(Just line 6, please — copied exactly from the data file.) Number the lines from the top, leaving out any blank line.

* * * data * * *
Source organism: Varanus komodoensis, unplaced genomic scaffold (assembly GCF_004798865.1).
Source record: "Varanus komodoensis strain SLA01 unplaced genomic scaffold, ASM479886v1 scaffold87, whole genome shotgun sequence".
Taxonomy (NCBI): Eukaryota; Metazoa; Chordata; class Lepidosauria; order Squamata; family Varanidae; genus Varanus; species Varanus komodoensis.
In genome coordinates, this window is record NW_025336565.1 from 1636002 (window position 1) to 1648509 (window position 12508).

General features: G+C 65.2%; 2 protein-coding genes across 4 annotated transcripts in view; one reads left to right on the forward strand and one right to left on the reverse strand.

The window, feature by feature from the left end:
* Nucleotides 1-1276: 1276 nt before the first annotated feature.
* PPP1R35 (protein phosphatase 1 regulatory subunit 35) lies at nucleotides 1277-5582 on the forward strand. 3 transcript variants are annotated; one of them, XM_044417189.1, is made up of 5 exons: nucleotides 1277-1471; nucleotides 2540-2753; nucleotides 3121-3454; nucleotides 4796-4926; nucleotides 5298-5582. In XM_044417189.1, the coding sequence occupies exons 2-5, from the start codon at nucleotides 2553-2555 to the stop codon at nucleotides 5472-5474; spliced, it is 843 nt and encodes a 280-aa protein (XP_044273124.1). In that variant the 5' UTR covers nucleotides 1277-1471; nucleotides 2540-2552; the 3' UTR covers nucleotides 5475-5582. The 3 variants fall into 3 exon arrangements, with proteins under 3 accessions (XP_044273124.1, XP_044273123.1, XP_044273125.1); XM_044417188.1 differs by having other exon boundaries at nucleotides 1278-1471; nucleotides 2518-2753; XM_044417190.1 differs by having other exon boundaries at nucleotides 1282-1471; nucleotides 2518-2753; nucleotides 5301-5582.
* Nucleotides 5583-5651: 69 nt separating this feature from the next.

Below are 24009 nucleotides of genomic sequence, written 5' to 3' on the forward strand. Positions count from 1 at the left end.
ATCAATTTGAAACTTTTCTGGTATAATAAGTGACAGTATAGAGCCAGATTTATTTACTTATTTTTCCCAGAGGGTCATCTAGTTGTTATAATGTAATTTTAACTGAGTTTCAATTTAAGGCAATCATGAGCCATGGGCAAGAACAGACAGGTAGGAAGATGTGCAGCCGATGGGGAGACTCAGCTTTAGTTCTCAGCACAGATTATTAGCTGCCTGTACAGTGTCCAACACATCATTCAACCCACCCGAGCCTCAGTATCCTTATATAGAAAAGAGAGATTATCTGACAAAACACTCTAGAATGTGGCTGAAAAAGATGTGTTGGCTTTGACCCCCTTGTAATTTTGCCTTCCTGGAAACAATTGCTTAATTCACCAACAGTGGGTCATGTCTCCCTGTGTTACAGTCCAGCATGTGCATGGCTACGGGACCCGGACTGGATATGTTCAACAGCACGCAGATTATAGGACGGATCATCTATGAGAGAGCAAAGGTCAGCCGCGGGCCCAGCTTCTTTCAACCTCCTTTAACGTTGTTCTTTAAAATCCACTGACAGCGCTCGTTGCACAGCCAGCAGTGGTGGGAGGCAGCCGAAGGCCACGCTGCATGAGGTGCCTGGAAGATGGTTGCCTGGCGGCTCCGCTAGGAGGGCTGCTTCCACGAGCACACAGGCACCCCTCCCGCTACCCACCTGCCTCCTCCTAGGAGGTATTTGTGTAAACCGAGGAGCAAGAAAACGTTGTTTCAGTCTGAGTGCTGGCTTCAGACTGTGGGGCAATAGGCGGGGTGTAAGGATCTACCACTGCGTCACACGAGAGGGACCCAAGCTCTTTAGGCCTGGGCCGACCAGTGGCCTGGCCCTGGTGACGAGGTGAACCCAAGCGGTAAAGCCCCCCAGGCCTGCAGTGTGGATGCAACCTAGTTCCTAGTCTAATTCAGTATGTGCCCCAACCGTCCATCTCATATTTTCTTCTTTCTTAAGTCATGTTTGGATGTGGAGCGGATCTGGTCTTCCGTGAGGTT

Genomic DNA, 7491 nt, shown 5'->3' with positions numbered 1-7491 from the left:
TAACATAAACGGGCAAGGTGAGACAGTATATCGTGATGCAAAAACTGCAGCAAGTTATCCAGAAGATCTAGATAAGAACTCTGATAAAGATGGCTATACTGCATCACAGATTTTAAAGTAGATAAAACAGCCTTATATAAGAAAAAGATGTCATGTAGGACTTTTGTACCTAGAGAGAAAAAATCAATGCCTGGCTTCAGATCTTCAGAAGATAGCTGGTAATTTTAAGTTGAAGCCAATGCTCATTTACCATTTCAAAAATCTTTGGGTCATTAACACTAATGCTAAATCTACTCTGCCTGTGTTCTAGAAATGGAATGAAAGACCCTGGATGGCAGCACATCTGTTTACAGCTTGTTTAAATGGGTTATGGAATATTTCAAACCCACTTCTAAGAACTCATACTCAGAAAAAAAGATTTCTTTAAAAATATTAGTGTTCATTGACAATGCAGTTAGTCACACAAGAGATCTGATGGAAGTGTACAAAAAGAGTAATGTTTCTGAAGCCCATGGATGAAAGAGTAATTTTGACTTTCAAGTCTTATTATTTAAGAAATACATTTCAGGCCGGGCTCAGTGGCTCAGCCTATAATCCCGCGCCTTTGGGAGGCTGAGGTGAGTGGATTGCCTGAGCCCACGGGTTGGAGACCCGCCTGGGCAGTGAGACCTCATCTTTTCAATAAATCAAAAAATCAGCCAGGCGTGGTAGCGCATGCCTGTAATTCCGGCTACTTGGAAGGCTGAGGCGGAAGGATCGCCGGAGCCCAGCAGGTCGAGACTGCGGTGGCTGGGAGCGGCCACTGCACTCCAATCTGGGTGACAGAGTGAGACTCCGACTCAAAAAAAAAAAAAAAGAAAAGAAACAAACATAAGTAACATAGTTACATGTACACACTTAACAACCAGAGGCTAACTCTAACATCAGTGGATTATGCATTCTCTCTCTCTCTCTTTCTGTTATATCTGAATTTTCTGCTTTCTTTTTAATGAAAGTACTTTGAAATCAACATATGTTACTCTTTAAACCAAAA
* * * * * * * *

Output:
The window, feature by feature from the left end: